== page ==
Yes. Because the reason why I love ballet is because I get to become the music I can dance to and now I’m writing the music I dance to. I want to write something I can dance to. I can feel it in my body - you know what I mean? This is weird. It’s weird. I feel music in my body so I consider music like a five senses experience kind of thing.


What’s the story behind your single?


I came back to my hometown for quarantine. I was in a relationship and I don’t want people to think about it necessarily as a relationship, but that was what inspired it. I’m no longer in that relationship. I like the idea that it’s kind of broad and open ended and related to what’s going on in the world now. People can take what they want. Especially right now. Perfect timing.


With this song, I love the funky production with it and everything. I saw your brother was the one who produced it. Did you find it easy to work with him and share your vision with him?


Yes! This is incredible! The fact that I have a producer in my family -- I’m the luckiest person ever. I should be taking advantage of this. We recorded it in the basement. We don’t even have a mic stand or anything. We would just be down there laughing so hard at everything we were trying. When something would work, he’d add this beat that he came up with and we would just blast it and just start dancing around in the basement. If I could do that for life, I’d be so fulfilled and happy. He’s so much fun to work with and he gets me on a level that no one can. We used to play little shows together when we were kids - like variety shows for events and stuff. When we’d play drums and guitar together, we have this connection like we just get each other. And he’ll say something that doesn’t make sense to anyone else and I’ll just get it. Or I’ll be like ‘I really just want it to be’ -- and I’ll say something weird and he’ll be like ‘yes! I got you. I’ll make it happen.’ It’s incredible. I wish everyone had this experience.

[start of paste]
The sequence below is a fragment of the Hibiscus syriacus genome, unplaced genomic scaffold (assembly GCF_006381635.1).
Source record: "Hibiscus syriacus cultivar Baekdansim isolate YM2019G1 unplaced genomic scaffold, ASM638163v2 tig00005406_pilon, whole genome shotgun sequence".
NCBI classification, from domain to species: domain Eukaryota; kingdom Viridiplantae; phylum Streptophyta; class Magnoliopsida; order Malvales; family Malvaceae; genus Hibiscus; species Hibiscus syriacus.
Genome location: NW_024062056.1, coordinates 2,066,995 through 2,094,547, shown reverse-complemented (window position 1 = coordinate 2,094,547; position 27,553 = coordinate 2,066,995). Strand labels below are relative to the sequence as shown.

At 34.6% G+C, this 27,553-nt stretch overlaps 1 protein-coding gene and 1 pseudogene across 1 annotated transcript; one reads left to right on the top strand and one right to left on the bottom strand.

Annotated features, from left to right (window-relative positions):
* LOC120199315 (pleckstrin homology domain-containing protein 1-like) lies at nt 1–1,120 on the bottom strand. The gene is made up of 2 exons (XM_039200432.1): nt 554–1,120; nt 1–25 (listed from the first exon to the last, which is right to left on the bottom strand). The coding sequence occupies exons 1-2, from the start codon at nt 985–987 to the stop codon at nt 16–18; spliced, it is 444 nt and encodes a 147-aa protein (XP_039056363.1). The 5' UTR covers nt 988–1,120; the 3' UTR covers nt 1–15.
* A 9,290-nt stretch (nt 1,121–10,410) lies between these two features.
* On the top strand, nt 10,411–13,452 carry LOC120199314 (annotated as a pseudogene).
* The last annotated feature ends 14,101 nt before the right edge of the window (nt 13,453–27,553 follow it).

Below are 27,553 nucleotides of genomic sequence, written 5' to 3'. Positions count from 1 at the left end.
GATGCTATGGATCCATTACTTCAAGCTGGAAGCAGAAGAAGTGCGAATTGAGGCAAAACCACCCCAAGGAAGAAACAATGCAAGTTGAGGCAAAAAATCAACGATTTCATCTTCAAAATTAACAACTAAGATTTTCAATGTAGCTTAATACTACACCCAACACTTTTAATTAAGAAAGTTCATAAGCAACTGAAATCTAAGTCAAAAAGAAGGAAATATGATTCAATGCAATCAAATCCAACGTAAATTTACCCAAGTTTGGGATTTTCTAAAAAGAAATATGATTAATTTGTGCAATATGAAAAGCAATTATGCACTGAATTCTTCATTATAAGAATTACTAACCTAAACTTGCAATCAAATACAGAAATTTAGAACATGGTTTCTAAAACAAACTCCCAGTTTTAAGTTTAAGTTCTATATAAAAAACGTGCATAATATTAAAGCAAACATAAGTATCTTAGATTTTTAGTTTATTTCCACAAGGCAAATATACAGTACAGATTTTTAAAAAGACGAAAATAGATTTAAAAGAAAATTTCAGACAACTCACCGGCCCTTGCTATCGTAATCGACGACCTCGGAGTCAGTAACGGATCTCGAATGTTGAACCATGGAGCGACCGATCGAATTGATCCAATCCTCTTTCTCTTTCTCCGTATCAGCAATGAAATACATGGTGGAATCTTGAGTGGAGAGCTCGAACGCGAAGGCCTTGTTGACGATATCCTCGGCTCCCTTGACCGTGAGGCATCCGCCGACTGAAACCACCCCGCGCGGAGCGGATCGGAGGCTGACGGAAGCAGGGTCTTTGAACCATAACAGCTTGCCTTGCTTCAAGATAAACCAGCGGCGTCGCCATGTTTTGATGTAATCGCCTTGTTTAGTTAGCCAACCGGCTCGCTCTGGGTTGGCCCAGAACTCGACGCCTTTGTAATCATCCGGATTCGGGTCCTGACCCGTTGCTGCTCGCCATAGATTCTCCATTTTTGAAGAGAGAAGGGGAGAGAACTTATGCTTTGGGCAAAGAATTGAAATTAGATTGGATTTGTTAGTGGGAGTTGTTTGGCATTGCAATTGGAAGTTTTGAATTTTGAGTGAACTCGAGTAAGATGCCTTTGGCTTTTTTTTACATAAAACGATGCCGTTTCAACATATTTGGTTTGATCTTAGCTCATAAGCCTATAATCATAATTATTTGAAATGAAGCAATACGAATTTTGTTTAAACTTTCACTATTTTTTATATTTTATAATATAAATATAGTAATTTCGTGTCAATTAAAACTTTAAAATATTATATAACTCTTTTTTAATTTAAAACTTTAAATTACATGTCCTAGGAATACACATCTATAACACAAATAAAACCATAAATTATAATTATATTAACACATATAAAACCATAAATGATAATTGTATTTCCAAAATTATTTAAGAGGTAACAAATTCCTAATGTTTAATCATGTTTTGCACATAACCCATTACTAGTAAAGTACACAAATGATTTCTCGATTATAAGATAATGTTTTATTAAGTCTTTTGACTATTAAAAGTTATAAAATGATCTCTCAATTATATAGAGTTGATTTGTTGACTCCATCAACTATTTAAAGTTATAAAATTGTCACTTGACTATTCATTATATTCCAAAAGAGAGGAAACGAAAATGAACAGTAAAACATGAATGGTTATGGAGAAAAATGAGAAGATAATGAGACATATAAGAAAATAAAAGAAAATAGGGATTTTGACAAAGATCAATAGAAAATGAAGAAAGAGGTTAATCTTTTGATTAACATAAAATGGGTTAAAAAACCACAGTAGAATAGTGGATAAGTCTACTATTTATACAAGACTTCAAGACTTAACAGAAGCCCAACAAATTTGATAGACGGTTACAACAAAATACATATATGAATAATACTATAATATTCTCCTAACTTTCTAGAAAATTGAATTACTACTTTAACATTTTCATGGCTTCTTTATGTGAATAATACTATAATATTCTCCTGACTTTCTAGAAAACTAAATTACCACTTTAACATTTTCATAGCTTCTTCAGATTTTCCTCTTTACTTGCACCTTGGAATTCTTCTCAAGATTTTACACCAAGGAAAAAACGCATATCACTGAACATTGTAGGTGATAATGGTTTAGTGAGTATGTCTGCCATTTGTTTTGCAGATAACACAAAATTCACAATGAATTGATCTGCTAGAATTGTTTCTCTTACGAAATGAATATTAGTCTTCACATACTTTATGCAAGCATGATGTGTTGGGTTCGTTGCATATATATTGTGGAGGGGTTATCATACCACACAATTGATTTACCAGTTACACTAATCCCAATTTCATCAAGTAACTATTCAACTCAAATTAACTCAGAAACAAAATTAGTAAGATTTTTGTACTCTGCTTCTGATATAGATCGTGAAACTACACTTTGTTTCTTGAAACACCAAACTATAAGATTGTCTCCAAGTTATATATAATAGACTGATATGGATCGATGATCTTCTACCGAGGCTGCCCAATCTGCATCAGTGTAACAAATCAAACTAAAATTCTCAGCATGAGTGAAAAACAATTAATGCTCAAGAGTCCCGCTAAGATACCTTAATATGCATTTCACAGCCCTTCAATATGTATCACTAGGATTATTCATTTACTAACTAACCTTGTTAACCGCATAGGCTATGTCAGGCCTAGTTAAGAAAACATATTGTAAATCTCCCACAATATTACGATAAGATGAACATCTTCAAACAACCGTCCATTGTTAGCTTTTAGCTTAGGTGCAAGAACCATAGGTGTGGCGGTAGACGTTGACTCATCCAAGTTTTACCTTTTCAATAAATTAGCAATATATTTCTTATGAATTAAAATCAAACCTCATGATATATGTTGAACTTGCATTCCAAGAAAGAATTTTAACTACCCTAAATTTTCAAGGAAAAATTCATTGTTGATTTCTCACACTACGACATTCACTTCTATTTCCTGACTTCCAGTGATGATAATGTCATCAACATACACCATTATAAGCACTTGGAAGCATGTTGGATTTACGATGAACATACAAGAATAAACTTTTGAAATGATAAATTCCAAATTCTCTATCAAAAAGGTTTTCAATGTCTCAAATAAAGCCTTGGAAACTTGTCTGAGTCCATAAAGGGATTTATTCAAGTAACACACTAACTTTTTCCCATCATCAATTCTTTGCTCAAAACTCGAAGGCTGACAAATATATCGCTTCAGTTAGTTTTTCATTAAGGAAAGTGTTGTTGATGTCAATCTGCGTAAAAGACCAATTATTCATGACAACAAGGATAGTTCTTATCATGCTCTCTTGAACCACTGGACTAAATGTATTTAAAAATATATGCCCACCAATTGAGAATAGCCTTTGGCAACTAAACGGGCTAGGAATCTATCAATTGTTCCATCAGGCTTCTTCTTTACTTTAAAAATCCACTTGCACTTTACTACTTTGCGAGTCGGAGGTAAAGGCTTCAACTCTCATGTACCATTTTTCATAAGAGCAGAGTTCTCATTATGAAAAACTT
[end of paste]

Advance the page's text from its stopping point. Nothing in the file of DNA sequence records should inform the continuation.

That sounds so much fun. How was it starting out in the industry as a new artist and what’s been your biggest challenge so far?


It is hard. Everyone says it’s gonna be hard and it is. I think the biggest challenge is trying to do it without paying someone $600 to promote me. It’s hard to promote yourself with no money. But I’m connecting with people that I never would have expected -- like talking to you is so cool. I’m handing out flyers and stuff in my hometown. And I’m just making connections like that that are little and I think every single one is huge. It makes me feel good that I can connect with someone and they can connect with my music and it’s this little mutually beneficial exchange. Just because I put myself out there. Obviously, there’s people that don’t appreciate it, but I have to remember that the good always outweighs the bad instead of the other way around. It’s a journey. It’s going to be hard. But it’s worth it.